“Even so, the Government introduced curfews, ‘substantial meals’ and no-standing rules, tiers and lockdowns that gradually killed the industry.

“Sweden’s Professor Johan Giesecke says handwashing, social distancing and trusting people are the right strategy. The Government should have listened to that advice.”

The trade has been battered more than most other industries, UKHospitality chief executive Kate Nicholls said.

She added: “There is no mincing words. The past year has been horrific for pubs. We’ve been hit harder than any other sector and the consequences have been dire and we are still not out of the woods yet.

“In some respects, the hard work is now just beginning. The endurance and determination of the sector has shone through though. Pubs have been in the eye of the storm but they have taken stock, adapted and come out fighting.

“They have effectively been asked to pick up the slack to ensure other sectors survive. It is not fair but it a task that perhaps only they could have risen to and they have done so admirably.”

Sector resilience

A spokesperson for Mitchells & Butlers described the past year as a “rollercoaster” that has tested the resilience of the pub company’s business and teams.

“From the shock of forced closure last spring through to the elation of reopening and the surge in optimism from Eat Out to Help Out in the summer, only to be slowly crushed by a bewildering array of rules and restrictions imposed in the autumn and then the desperate lows of winter lockdown,” they added.

“All in all, it’s been a year we’ll never forget but one we are determined to put behind us as we now prepare for a successful and hopefully sustainable reopening this spring.”

Greene King CEO Nick Mackenzie echoed Star’s Mountstevens’ comments around the support pubs continued to show their communities amid the pandemic.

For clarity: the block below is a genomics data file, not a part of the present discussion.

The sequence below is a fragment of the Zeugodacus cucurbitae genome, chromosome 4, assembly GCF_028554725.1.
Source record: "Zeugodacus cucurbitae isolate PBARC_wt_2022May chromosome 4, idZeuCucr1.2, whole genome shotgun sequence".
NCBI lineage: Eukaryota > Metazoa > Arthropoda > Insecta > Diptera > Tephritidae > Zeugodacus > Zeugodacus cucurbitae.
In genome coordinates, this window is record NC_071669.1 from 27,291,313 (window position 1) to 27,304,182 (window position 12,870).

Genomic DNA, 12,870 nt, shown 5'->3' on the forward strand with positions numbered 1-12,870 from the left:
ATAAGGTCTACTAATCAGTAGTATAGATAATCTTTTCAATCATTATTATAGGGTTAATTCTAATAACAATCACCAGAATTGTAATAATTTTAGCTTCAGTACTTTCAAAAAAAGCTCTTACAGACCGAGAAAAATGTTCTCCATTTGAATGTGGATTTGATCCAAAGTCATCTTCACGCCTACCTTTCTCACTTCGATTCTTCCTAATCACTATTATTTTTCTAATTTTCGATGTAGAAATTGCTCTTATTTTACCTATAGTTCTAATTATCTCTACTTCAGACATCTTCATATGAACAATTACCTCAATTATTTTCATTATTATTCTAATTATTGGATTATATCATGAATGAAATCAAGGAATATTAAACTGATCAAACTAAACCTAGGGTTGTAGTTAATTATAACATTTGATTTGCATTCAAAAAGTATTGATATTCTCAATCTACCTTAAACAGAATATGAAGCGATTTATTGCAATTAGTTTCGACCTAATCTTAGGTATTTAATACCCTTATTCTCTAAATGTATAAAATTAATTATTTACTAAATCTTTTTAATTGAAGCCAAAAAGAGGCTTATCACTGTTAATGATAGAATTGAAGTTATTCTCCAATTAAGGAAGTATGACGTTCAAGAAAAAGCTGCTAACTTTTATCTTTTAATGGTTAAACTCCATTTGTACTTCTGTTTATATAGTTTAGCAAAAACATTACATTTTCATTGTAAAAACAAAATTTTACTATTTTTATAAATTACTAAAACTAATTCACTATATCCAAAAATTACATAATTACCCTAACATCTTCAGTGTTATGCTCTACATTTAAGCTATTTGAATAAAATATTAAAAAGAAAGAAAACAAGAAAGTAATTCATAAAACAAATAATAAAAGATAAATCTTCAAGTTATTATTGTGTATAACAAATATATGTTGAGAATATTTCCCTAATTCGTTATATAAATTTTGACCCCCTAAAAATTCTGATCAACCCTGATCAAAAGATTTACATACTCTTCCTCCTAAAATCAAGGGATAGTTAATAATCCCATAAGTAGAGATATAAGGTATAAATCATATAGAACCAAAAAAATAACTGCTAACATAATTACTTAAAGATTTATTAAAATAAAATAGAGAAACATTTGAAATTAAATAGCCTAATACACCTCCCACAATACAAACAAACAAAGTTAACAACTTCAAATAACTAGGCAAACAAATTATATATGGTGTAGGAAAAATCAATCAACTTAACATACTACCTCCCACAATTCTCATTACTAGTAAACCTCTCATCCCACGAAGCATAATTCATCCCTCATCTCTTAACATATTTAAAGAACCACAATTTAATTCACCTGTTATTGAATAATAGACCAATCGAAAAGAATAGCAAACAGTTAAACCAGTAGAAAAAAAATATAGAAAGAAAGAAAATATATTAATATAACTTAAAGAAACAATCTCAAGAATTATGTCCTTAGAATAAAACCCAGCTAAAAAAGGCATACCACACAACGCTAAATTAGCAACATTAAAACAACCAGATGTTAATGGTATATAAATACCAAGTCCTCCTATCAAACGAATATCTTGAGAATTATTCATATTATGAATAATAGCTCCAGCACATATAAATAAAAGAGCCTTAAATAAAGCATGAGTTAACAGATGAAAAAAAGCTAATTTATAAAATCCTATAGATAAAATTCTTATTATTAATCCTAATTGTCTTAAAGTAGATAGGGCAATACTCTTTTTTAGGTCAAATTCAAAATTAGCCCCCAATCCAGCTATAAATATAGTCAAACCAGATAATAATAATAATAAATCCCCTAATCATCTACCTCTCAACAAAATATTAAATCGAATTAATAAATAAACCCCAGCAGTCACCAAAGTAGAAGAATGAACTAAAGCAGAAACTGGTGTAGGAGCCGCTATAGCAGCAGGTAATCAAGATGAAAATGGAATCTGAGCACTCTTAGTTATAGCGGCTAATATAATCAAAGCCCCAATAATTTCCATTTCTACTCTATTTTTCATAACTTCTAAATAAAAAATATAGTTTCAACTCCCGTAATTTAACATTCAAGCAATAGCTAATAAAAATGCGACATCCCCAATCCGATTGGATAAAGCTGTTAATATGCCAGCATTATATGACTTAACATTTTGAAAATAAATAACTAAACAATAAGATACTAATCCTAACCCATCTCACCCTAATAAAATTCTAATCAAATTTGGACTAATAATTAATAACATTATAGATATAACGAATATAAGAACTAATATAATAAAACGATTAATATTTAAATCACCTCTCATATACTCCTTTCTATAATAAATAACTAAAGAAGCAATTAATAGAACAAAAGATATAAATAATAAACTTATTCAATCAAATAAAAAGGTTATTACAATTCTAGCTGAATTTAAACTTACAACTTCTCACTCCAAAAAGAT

He said: “It’s hard to believe it has been a year since we first closed our pubs. Looking back, we had no idea of the challenges we would face including three national lockdowns, tiered and regional reopening strategies, a myriad of different trading restrictions as well as the financial impact on the business.

“While many of our 40,000 team members have been furloughed and struggled with the uncertainty, I have been continually amazed by their positivity, resilience and sense of community.

“The stories of how they have pulled together throughout the crisis, in particular supporting their local communities and volunteering for good causes have been inspiring.

“The past year has taught us how important pubs are to communities, and I know our customers are keen to reconnect with their friends and family over a pint or a meal, so it is imperative that we are able to operate without restrictions from 21 June so we can all enjoy the summer.

“While there will still be challenges in the months ahead, we stand ready to open our doors and welcome people back to the great British pub experience they know and love.”

Timeline of 2020 and 2021 so far

Monday 16 March 2020​ – Prime Minister Boris Johnson urged the public to avoid all “unnecessary travel” and “avoid pubs​, clubs, theatres and other such social venues”.